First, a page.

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Bending the Curve: Writing Safe & Fast Native Gems With Rust

Last week at GoGaRuCo, I talked about how Rust bends the performance/safety curve and enables a whole new generation of high-level programmers to become systems-level programmers.

That tradeoff loomed large when we started building Skylight.

We knew that we wanted to process high-fidelity traces of every request, in order to provide you a detailed picture of your production application.

But as our customer base grew, and as we added more features, we saw the limits of using Ruby to do all of the heavy lifting on the client. We had some ambitious features in mind, and even though we know Ruby really well, we could see that we wouldn't be able to do everything we wanted to do in pure Ruby without introducing unacceptable amounts of overhead.

At first, we thought we would move some of our agent gem to C++. Carl even went as far as to write an experimental version of parts of the gem in C++, but I didn't feel comfortable maintaining a growing codebase written in an unsafe language that ran inside of our customers' applications.

As Benjamin Franklin said, "those who would give up memory safety for performance deserve neither."

At the time, Rust was still in a lot of flux, but the idea of a language that could give us high performance and low memory usage, with guaranteed safety (no segfaults!) made us consider it seriously. Before long, we shipped a version of the Ruby gem with parts written in Rust, and haven't looked back.

Today, I want to show you how you can write some code in Rust and use it from Ruby. I won't teach you Rust, Steve Klabnik's excellent official guide is a very thorough introduction to Rust.

A Simple Rust Program

Let's start with a simple Rust library, that provides Point and Line structs. The Line struct allows us to calculate the length of the line.

use std::num::pow;
pub struct Point { x: int, y: int }
struct Line  { p1: Point, p2: Point }
impl Line {
  pub fn length(&self) -> f64 {
    let xdiff = self.p1.x - self.p2.x;
    let ydiff = self.p1.y - self.p2.y;
    ((pow(xdiff, 2) + pow(ydiff, 2)) as f64).sqrt()

For this simple example, we would like to do is enable a Ruby program to create two Points and compute the distance between them.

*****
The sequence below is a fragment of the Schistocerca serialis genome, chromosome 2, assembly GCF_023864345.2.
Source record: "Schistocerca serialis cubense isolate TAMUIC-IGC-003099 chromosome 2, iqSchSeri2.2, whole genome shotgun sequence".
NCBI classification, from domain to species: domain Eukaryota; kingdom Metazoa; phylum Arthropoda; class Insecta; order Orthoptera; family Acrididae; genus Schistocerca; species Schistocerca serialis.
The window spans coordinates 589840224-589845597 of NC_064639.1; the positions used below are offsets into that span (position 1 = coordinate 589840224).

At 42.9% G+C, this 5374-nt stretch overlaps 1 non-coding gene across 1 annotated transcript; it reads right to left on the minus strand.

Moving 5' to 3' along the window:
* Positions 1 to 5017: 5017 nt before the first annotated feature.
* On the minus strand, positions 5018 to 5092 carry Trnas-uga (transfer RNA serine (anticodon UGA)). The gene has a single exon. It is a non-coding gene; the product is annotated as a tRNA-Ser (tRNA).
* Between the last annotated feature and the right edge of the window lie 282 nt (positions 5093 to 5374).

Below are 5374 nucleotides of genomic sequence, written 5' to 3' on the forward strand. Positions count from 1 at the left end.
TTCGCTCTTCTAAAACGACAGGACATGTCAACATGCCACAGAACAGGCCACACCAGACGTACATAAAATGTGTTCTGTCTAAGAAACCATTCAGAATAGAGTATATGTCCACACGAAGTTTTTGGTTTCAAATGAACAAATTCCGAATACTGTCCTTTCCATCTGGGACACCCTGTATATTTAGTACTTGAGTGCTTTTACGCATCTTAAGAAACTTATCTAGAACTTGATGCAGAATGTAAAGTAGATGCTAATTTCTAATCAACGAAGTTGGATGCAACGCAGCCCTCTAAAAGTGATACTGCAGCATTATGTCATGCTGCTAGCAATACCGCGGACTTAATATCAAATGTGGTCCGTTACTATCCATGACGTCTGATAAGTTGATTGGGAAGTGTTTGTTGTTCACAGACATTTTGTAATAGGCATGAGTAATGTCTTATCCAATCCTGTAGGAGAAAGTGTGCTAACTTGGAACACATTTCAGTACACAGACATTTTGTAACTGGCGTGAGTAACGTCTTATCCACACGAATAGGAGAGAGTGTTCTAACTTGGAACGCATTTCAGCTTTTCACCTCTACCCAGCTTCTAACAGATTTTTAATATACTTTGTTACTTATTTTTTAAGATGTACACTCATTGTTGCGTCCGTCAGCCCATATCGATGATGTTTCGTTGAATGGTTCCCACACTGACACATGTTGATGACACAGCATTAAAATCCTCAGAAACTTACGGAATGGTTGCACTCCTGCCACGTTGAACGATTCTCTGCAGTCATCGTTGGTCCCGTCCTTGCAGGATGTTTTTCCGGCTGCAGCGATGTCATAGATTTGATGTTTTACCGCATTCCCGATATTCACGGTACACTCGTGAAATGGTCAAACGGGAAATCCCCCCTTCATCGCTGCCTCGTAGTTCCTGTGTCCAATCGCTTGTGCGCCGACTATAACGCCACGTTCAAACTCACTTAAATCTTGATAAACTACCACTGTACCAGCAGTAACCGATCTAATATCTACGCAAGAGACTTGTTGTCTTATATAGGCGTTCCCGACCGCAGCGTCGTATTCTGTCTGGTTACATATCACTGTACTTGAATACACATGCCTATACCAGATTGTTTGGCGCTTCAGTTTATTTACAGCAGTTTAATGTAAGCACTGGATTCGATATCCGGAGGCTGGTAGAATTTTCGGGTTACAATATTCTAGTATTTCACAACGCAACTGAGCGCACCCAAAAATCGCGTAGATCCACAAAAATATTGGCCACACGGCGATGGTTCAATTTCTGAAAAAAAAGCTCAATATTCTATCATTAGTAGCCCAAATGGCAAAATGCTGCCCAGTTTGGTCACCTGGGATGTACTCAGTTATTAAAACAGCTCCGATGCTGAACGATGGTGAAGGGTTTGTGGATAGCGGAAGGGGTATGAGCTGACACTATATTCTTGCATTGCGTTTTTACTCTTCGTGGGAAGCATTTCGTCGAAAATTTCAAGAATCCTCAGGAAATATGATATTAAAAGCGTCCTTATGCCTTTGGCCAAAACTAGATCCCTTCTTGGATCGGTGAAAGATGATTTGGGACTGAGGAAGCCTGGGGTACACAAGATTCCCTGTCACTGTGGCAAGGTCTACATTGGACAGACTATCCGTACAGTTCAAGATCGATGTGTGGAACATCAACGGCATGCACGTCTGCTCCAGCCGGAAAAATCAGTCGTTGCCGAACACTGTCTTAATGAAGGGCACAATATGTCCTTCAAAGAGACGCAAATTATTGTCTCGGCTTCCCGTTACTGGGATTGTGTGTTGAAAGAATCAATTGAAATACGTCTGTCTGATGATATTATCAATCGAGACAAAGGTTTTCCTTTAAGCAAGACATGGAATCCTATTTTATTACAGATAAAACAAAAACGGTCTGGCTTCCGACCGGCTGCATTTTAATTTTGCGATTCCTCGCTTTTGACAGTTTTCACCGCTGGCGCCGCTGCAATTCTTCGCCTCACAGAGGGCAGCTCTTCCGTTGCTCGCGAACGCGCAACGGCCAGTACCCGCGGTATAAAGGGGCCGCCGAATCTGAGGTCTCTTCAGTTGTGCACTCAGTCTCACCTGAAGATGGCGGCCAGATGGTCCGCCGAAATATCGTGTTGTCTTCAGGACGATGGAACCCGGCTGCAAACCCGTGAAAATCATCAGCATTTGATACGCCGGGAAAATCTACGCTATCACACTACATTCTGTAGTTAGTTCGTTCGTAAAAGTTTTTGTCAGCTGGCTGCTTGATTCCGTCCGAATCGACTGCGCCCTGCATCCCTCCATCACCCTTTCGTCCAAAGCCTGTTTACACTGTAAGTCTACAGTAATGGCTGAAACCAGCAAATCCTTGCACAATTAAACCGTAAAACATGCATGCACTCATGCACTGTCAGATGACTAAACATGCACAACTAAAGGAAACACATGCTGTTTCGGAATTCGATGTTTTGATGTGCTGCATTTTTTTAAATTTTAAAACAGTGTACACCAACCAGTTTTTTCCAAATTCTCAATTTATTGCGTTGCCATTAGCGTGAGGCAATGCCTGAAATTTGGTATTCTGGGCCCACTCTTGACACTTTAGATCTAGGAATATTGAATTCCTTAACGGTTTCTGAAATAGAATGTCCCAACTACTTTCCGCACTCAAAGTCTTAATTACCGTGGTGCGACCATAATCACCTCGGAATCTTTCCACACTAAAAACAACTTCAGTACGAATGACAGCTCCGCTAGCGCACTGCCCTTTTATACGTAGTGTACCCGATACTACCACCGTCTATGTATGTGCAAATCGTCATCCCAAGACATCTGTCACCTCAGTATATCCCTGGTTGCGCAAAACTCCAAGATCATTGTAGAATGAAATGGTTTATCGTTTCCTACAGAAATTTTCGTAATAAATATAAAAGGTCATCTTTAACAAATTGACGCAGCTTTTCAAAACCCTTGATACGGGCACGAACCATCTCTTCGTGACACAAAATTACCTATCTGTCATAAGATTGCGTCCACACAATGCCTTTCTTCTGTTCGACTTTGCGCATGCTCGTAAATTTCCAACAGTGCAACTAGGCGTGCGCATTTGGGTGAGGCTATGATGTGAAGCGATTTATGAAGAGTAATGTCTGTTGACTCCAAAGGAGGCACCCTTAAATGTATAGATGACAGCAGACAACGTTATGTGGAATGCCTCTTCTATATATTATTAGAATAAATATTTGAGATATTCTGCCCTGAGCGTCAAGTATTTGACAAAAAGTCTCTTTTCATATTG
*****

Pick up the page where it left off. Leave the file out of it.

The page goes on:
In order to do this, we are going to expose two extern functions from Rust. First, let's create a function that takes two integers and returns a Point. We'll call this file

pub extern "C" fn make_point(x: int, y: int) -> Box<Point> {
    box Point { x: x, y: y }

Looking at this definition carefully:

  • #[no_mangle] means that this function is exposed as a global function. Normally, Rust functions are "mangled" internally, so they don't conflict with other global C symbols. Later, this will allow us to see this function in Ruby.
  • extern "C" means that the function is exposed as if it was a C function. This tells Rust to make sure to use the C ABI, so that other programming languages will be able to call it.
  • Box<Point> means that we return this point as a heap allocated pointer. This will allow us to pass it around inside of Ruby.

Next, let's compile into a dynamic library:

$ rustc --crate-type=dylib
$ ls

Next, let's use Ruby's fiddle API to bind to this function. Fiddle allows us to call C functions from Ruby, and work with the results.

// points.rb

require "fiddle"
require "fiddle/import"

module RustPoint
  extend Fiddle::Importer
  dlload "./"
  extern "Point* make_point(int, int)"

This creates a RustPoint.make_point method that you can call with two Ruby integers:

> require "./points"
 => true
> RustPoint::make_point(10, 10)
 => #<Fiddle::Pointer:0x007fefcc80e530 ptr=0x0000010240a060 size=0 free=0x00000000000000>

We now have a way to ask Rust for a Point object. Now let's create a function in Rust that takes two points and returns the distance:

pub extern "C" fn get_distance(p1: &Point, p2: &Point) -> f64 {
    Line { p1: *p1, p2: *p2 }.length()

This function takes two borrowed Points, which means that, conceptually, the Ruby code still owns the Points. By taking a borrowed pointer, the Rust compiler will guarantee that our Rust code doesn't try to hang on to the pointer or deallocate it.

One way to think about this is that when we pass a Box pointer to Ruby, we are handing Ruby ownership of the pointer (in terms of the semantics of Rust). In the future, we'll lend the pointer back to Rust, which ensure that the pointer only sticks around in Rust for as long as that call.

Now that we wrote get_distance, let's use it:

require "fiddle"
require "fiddle/import"

module RustPoint
  extend Fiddle::Importer

  dlload "./libpoints.dylib"

  extern "Point* make_point(int, int)"
  extern "double get_distance(Point*, Point*)"
> p1 = RustPoint::make_point(10, 10)
 => #<Fiddle::Pointer:0x007fc303746f20 ptr=0x0000010840a060 size=0 free=0x00000000000000>
> p2 = RustPoint::make_point(20, 20)
 => #<Fiddle::Pointer:0x007fc3035bec50 ptr=0x0000010840a070 size=0 free=0x00000000000000>
> RustPoint::get_distance(p1, p2)
 => 14.142135623730951

This is just a taste of how to use Rust from Ruby. I didn't cover freeing memory or exception safety, which will be the subject of future posts (soon!).

If you have a Rails app and want to get deeper knowledge about its performance, sign up for Skylight. You get 30 days to try it out, no credit card required.

For now, happy Rusting!


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